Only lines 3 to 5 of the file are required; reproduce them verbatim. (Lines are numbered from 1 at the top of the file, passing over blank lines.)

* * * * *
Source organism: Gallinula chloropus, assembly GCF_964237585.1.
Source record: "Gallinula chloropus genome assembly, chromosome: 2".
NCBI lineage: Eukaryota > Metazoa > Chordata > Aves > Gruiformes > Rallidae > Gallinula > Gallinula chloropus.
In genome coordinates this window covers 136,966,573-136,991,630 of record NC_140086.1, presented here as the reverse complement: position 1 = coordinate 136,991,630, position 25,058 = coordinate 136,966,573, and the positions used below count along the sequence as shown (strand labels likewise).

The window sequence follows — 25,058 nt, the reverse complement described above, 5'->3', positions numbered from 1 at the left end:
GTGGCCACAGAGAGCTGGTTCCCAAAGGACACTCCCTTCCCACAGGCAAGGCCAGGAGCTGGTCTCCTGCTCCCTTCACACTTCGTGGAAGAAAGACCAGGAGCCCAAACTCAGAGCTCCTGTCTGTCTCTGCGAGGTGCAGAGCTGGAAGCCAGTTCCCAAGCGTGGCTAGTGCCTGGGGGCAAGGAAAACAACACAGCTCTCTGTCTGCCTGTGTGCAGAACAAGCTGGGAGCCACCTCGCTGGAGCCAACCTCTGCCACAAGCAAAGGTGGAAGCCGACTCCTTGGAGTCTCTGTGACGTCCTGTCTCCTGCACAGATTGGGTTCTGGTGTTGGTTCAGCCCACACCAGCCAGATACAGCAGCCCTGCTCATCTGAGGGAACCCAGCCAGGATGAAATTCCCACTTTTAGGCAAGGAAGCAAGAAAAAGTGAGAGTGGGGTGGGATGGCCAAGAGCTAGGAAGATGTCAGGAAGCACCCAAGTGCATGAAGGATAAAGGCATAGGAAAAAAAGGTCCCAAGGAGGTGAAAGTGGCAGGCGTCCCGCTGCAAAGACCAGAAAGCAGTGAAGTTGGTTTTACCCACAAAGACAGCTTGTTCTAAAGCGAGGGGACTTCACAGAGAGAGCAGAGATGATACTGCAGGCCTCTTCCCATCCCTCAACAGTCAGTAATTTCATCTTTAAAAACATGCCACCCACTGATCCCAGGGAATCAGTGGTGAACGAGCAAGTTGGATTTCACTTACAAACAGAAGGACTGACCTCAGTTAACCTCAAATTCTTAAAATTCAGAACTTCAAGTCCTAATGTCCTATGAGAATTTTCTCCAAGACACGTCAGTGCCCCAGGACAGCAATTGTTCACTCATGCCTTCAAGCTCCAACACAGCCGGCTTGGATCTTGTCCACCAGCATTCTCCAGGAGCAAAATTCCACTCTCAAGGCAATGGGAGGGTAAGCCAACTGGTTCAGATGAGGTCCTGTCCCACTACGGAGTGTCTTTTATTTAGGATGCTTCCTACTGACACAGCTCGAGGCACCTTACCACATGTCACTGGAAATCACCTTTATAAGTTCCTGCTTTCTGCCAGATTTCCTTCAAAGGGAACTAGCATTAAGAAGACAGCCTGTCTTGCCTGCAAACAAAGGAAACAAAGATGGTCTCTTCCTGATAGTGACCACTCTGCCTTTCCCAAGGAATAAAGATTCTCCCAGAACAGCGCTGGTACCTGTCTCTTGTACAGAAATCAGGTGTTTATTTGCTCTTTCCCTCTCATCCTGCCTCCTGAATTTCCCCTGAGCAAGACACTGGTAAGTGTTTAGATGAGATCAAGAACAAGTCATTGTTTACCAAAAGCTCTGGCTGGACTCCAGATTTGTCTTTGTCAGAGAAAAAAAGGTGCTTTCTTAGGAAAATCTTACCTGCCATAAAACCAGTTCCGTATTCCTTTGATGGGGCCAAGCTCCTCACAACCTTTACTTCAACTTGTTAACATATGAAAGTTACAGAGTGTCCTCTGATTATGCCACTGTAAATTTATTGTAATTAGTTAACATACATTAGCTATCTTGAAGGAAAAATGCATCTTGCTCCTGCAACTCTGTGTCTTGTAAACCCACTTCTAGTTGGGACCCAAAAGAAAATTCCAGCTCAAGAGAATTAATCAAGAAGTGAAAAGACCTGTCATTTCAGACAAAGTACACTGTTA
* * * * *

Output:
NCBI lineage: Eukaryota > Metazoa > Chordata > Aves > Gruiformes > Rallidae > Gallinula > Gallinula chloropus.
In genome coordinates this window covers 136,966,573-136,991,630 of record NC_140086.1, presented here as the reverse complement: position 1 = coordinate 136,991,630, position 25,058 = coordinate 136,966,573, and the positions used below count along the sequence as shown (strand labels likewise).

The window sequence follows — 25,058 nt, the reverse complement described above, 5'->3', positions numbered from 1 at the left end: